Lincoln's view, the sole purpose for breaking the Constitution
was to stop the escalation of slavery into the Western territories
of the United States. However, he would not agree to strip
the slave states of their Congressional representation like
he was warned he should do by the architects of his assassination
Reason Lincoln Had to Die, chapters 4, 5 and 8).
policy toward abolishing slavery in the United States
was to use constitutional means, while calling for government
subsidies to share the cost. President Lincoln argued throughout
his entire tenure for compensation to cover the tremendous
financial deficit emancipation would leave in the economies
of the Union slave states as well as the Southern states.
But the northeastern capitalists who put him in office would
have no part of sharing any expense or responsibility for
the social and economic burdens immediate abolition would
create in the former slave states.
S. Grant also had a close association with the northern
railroad capitalists. He became a Major General in the Union
Army and was later promoted to Lieutenant General. Grant,
too, advocated a scorched earth policy to destroy the
infrastructure in the Southern states. His motive for causing
such devastation in the South had nothing to do with passing
emancipation. During the entire Civil War, there were no Confederate
Representatives in the U.S. Congress to block an amendment
making slavery unconstitutional throughout North America.
On December 6, 1864, President Lincoln complained, during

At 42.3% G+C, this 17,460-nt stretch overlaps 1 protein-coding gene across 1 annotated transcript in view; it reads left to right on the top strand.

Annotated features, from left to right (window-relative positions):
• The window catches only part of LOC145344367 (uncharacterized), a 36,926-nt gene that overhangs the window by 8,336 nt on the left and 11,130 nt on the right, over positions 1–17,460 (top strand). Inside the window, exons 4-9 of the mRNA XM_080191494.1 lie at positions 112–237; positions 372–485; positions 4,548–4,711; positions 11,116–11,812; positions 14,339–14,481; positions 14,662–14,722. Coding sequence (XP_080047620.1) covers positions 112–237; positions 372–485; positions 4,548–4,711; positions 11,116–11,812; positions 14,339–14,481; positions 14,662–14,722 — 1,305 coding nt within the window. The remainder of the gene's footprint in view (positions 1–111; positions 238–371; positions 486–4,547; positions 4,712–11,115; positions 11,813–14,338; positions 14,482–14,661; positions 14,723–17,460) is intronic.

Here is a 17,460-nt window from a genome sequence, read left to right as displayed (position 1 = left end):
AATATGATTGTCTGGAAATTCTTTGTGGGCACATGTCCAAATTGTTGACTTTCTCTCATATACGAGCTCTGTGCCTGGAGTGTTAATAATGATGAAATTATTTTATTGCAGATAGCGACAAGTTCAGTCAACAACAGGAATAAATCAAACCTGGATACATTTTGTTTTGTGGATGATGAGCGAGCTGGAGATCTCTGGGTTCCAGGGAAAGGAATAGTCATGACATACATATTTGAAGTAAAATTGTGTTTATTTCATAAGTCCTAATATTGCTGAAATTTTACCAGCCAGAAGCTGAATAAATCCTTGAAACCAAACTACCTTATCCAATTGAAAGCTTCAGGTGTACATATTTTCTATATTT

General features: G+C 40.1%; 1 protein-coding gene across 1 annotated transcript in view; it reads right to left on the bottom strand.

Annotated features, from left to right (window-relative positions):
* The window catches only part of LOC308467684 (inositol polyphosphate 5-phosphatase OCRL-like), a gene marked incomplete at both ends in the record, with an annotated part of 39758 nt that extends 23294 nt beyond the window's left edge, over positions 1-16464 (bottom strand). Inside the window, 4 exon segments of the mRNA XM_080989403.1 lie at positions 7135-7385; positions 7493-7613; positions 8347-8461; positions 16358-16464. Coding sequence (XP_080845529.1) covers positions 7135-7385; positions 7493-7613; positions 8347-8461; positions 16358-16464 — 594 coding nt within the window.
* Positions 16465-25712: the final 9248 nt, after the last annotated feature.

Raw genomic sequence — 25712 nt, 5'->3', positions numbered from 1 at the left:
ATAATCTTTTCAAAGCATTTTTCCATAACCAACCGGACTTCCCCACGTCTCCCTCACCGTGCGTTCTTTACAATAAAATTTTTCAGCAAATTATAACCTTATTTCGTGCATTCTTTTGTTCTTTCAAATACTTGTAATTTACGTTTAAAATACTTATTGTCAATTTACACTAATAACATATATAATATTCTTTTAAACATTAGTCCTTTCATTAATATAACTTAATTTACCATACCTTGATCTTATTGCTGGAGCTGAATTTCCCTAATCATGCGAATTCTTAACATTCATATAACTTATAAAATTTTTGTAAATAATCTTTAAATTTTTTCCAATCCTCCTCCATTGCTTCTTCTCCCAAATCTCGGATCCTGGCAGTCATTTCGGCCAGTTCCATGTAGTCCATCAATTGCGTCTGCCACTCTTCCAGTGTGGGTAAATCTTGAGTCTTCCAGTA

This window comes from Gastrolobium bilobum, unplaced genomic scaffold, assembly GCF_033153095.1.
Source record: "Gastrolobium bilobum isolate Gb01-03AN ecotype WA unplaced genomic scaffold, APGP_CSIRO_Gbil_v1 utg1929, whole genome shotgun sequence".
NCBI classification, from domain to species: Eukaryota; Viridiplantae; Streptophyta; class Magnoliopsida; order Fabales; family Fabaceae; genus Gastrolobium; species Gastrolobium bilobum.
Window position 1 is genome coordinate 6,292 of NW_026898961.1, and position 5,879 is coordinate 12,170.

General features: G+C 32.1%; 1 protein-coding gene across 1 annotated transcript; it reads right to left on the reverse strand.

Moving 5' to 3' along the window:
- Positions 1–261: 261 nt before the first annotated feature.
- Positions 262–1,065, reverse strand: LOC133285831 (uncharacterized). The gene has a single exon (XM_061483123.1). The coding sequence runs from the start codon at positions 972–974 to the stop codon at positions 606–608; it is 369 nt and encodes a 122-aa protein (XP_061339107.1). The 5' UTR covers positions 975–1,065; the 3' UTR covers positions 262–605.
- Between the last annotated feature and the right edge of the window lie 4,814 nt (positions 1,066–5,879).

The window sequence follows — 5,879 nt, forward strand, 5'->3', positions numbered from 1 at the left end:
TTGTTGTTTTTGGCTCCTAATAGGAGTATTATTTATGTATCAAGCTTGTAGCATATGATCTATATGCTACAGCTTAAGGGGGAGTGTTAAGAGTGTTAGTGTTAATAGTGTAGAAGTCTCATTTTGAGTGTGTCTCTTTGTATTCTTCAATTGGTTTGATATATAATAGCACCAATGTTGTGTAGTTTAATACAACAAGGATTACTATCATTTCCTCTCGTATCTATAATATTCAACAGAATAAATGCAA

his last State of the Union Address to Congress, that
the House of Representatives still did not have enough votes
to even propose a 13th Amendment. Slavery remained
legal in the United States until the Constitution was amended
eight months after Lincoln had been assassinated. The true
reason (by the northeast capitalists) for the Civil War had
always been to win congressional votes on government subsidies,
not total emancipation. Well before the day Lincoln was assassinated
slavery was defunct.
Norhteastern industrialists feared that if the Civil War were
to end while Lincoln was still President, he would do as he
promised to doallow the Southern
states back into Congress and return all Southern confiscated
property to their legal owners.
With Lincoln as President, the agricultural South would rejoin
the Northwestern corn and wheat belt states in the pre-Civil
War competition with the Northeast industrialists over government
than three months before he was assassinated, Lincoln
switched sides and appointed Oakes Ames to replace Thomas
Durant as the new director to finish the westward transcontinental
line, linking Chicago to Sacramento. Lincoln told Ames:
the subsidies provided are not enough to build a road,
ask double and you shall have it.